×

Announcing: Slashdot Deals - Explore geek apps, games, gadgets and more. (what is this?)

Thank you!

We are sorry to see you leave - Beta is different and we value the time you took to try it out. Before you decide to go, please take a look at some value-adds for Beta and learn more about it. Thank you for reading Slashdot, and for making the site better!

Comments

top

What Happens To Society When Robots Replace Workers?

ranton Re:Old (621 comments)

Take a look at documentaries from the 40s to 60s, at the peak of the making-humans-work-like-machines era, marvel at how much utterly monotonous work people used to be forced to do because we didn't have the technology to replace them with EVIL ROBOTS TAKING OUR JOBS! and then marvel again at how, despite replacing all those people with EVIL ROBOTS TAKING OUR JOBS!, most people who want to work can still find a job.

The situation over the next few decades will be much different than the last century. In the last century technology was only taking away manual labor jobs. Humans were able to cope because these jobs were replaced with knowledge based work. People aren't complaining that robots will take our jobs just because they are getting better at taking away manual labor jobs. They are worried that knowledge based work is the next to go.

There will still be a bastion of work in creative jobs (creative thinking, not the arts), but there is a real worry that there aren't enough of these creative jobs to go around. And there are worries that not everyone will be capable of these creative jobs. Office work worked great as a replacement for manual labor because most of the jobs did not creative much more intelligence than the jobs they were replacing. But not every factory worker or garbage man is capable of being a senior mechanical engineer, an actuary, or any number of other careers where critical thinking is very necessary.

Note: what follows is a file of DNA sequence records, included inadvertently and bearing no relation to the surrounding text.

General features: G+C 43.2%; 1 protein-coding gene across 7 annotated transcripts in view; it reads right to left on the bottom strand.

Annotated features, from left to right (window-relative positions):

If you are the type of person who struggled in algebra class in high school, the new economy will probably be a very scary place.

4 days ago
top

Economists Say Newest AI Technology Destroys More Jobs Than It Creates

ranton Re:This is not the problem (677 comments)

Most iPhone users only have an income of >25k, Since the US median is 60k, that means that the iPhone is sold to basically everyone.

Most iPhone users having over 25k income does not specify how many are in the 25k-60k range. Your source was using those numbers to show that more iPods than iPhones are owned by families with under 25k income. It wasn't saying that a significant number of iPhone owners are poor.

Also, I would assume more iPhones are owned by lower class families than iPads, since the total cost is amortized within their phone bill.

about a week ago
top

Economists Say Newest AI Technology Destroys More Jobs Than It Creates

ranton Re:This is not the problem (677 comments)

It's not clear that Apple could survive in isolation. A lot of their components are only as cheap as they are because of other lower-margin companies paying a big chunk of the R&D costs. When Apple was using PowerPC processors and were the only customer for IBM or Motorola for a particular chip, they found it very difficult to compete. They're designing their own ARM cores now, but they're benefitting enormously from the thriving ARM software ecosystem.

That is a good point. But generally aren't most R&D costs recouped by early expensive versions of products? Similar to TVs, where early models are very expensive but within 5-10 years they cost 10% of their original price. I am not aware of all the details of ARM development over the past 30 years, but it probably didn't always cater to lower-margin devices. Especially since a significant part of its early development was assisted by Apple and VLSI (neither company is known for catering to the low end market).

about a week ago
top

Brain Stimulation For Entertainment?

ranton Re:Supernormal Stimuli & The Pleasure Trap (88 comments)